Title: Richard Maurice Bucke to Walt Whitman, 11 July 1888
Date: July 11, 1888
Editorial note: The annotation, "See notes Aug. 12 1888," is in the hand of Horace Traubel.
Source: Transcribed from digital images or a microfilm reproduction of the original item. For a description of the editorial rationale behind our treatment of the correspondence, see our statement of editorial policy.
Notes for this letter were derived from The Letters of Dr. Richard Maurice Bucke to Walt Whitman, ed. Artem Lozynsky (Detroit: Wayne State University Press, 1977).
Location: The Charles E. Feinberg Collection of the Papers of Walt Whitman, 1839–1919, Library of Congress, Washington, D.C.
Whitman Archive ID: loc.07214
Contributors to digital file: Jeannette Schollaert, Alex Ashland, Ian Faith, and Stephanie Blalock
ASYLUM FOR THE INSANE
11 July 1888
I was greatly pleased today to get your card of 9th.1 I heard too from Traubel2 and Harned.3 Harned enclosed a mem. from Donaldson.4 All seems to be going well around you, I wish all was going as well with you—as indeed probably it is, although I fear in the meanwhile you are uncomfortable, even suffering. Would it not be as well, Walt, to sell the horse5—Harned would attend to it—it will be just as cheap to hire by & by when you want to go out—if that time comes. As the matter stands the horse is eating her head off and taking harm from want of exercise.
I am sorry to hear that Baker is about to leave you but perhaps the next man will be as good.6 I am glad to think you are well enough to get on without a regular nurse but however well you get you must always henceforth have a man to help & take care of you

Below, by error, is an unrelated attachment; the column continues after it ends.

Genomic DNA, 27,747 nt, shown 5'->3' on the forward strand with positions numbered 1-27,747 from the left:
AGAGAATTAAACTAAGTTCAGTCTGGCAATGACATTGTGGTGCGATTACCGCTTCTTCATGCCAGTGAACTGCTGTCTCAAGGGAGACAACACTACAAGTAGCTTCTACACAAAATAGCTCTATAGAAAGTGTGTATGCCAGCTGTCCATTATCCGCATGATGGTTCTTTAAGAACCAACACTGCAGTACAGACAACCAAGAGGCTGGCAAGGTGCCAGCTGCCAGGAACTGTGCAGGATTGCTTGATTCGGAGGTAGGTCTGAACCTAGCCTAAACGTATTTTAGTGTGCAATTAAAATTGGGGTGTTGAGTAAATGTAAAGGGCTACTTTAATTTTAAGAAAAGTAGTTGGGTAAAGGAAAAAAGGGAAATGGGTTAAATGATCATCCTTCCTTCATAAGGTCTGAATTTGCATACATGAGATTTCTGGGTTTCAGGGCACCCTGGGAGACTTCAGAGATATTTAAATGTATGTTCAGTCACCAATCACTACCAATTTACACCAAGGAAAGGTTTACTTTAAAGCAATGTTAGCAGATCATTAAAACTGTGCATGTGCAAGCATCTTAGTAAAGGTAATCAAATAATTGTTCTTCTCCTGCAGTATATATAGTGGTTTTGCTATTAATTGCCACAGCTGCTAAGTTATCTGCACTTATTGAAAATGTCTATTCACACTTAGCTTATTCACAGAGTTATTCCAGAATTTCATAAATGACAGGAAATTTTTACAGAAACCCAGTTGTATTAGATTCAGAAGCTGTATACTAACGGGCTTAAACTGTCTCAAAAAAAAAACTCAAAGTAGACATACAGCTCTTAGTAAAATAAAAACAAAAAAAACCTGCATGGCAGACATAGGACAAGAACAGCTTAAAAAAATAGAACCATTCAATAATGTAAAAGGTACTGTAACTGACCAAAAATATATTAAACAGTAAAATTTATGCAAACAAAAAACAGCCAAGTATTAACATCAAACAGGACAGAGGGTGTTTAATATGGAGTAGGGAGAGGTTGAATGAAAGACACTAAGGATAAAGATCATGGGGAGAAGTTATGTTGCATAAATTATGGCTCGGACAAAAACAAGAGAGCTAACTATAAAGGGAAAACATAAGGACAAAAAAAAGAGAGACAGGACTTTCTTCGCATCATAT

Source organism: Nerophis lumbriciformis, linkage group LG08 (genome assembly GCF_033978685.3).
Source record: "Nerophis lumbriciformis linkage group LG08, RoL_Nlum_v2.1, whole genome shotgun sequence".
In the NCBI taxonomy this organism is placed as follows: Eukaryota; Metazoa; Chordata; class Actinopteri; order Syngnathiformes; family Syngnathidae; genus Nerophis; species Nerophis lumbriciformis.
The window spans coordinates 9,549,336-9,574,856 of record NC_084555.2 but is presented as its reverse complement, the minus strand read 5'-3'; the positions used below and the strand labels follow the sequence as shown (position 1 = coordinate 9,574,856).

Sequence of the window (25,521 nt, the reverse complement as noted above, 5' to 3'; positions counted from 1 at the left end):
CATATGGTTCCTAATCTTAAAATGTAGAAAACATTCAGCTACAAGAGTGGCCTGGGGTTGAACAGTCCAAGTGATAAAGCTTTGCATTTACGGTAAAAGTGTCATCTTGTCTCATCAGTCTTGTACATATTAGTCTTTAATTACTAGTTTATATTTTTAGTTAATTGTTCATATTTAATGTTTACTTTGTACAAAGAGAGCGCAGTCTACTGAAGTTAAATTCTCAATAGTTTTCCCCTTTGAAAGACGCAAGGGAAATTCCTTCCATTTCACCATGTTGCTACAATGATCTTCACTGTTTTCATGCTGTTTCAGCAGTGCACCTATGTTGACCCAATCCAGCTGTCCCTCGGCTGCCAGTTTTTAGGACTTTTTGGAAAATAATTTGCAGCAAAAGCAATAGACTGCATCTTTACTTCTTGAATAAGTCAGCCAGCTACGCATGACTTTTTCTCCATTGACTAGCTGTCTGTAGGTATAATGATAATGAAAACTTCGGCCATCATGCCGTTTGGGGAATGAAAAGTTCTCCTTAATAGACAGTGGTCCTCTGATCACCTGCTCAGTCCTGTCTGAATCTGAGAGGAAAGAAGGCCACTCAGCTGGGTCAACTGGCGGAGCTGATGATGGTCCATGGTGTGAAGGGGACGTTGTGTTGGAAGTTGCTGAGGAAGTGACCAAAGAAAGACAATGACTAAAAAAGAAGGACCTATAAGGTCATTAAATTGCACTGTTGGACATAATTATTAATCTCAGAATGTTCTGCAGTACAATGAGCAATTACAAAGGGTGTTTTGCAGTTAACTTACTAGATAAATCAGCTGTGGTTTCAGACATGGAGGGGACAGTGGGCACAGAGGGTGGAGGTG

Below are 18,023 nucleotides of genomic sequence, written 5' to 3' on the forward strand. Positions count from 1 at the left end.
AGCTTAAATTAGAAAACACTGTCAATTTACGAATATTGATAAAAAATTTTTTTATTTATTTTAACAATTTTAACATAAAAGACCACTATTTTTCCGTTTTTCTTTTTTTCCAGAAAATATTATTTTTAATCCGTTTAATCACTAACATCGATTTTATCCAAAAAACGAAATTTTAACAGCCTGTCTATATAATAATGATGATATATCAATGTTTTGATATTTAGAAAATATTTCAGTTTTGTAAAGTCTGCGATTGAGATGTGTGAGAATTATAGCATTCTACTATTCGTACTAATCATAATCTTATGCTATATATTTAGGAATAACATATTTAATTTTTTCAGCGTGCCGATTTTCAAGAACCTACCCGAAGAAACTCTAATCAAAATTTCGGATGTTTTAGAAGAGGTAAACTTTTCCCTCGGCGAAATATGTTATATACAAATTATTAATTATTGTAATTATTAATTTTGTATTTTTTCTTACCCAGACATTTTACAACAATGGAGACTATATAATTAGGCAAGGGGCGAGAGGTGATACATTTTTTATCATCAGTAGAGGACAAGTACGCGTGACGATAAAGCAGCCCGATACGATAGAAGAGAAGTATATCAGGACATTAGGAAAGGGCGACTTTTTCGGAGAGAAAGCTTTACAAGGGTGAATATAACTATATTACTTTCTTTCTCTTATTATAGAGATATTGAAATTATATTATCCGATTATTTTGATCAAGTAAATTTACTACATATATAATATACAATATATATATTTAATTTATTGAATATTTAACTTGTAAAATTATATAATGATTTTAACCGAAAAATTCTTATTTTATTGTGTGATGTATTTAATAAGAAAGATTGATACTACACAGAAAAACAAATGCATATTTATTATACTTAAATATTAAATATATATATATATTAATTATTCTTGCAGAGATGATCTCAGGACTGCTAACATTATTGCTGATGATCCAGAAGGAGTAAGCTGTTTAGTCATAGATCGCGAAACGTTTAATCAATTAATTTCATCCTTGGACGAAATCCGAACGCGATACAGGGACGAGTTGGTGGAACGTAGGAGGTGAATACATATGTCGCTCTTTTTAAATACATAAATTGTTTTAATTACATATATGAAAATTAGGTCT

R M Bucke
Richard Maurice Bucke (1837–1902) was a Canadian physician and psychiatrist who grew close to Whitman after reading Leaves of Grass in 1867 (and later memorizing it) and meeting the poet in Camden a decade later. Even before meeting Whitman, Bucke claimed in 1872 that a reading of Leaves of Grass led him to experience "cosmic consciousness" and an overwhelming sense of epiphany. Bucke became the poet's first biographer with Walt Whitman (Philadelphia: David McKay, 1883), and he later served as one of his medical advisors and literary executors. For more on the relationship of Bucke and Whitman, see Howard Nelson, "Bucke, Richard Maurice," Walt Whitman: An Encyclopedia, ed. J.R. LeMaster and Donald D. Kummings (New York: Garland Publishing, 1998).
1. See Whitman's letter to Bucke of August 9, 1888. [back]
2. Horace L. Traubel (1858–1919) was an American essayist, poet, and magazine publisher. He is best remembered as the literary executor, biographer, and self-fashioned "spirit child" of Walt Whitman. During the mid-1880s and until Whitman's death in 1892, Traubel visited the poet virtually every day and took thorough notes of their conversations, which he later transcribed and published in three large volumes entitled Walt Whitman in Camden (1906, 1908, & 1914). After his death, Traubel left behind enough manuscripts for six more volumes of the series, the final two of which were published 1996. For more on Traubel, see Folsom, Ed, "Traubel, Horace L. [1858–1919]," Walt Whitman: An Encyclopedia, ed. J.R. LeMaster and Donald D. Kummings (New York: Garland Publishing, 1998). [back]
3. Thomas Biggs Harned (1851–1921) was one of Whitman's literary executors. Harned was a lawyer in Philadelphia and, having married Augusta Anna Traubel, was Horace Traubel's brother-in-law. For more on him, see Dena Mattausch, "Harned, Thomas Biggs (1851–1921)," Walt Whitman: An Encyclopedia, ed. J.R. LeMaster and Donald D. Kummings (New York: Garland Publishing, 1998). [back]
4. This letter from Harned enclosing the memorandum from Donaldson probably concerns Bucke's circular (see Bucke's letter to Whitman of June 15, 1888). [back]
5. Whitman had been given a horse and buggy in 1885 as the result of a fund-raising drive by friends. [back]
6. Dr. Nathan M. Baker stopped being Whitman's caregiver on July 15, 1888, and was replaced by W. A. Musgrove. Musgrove was far less satisfactory than Baker. Traubel noted that "Musgrove is a cloudy man. I asked how M. got on. W. evaded the question by some general remark. . . . He [Musgrove] is only a nurse—not a doctor” (Horace Traubel, ed., With Walt Whitman in Camden, Monday, July 16, 1888). [back]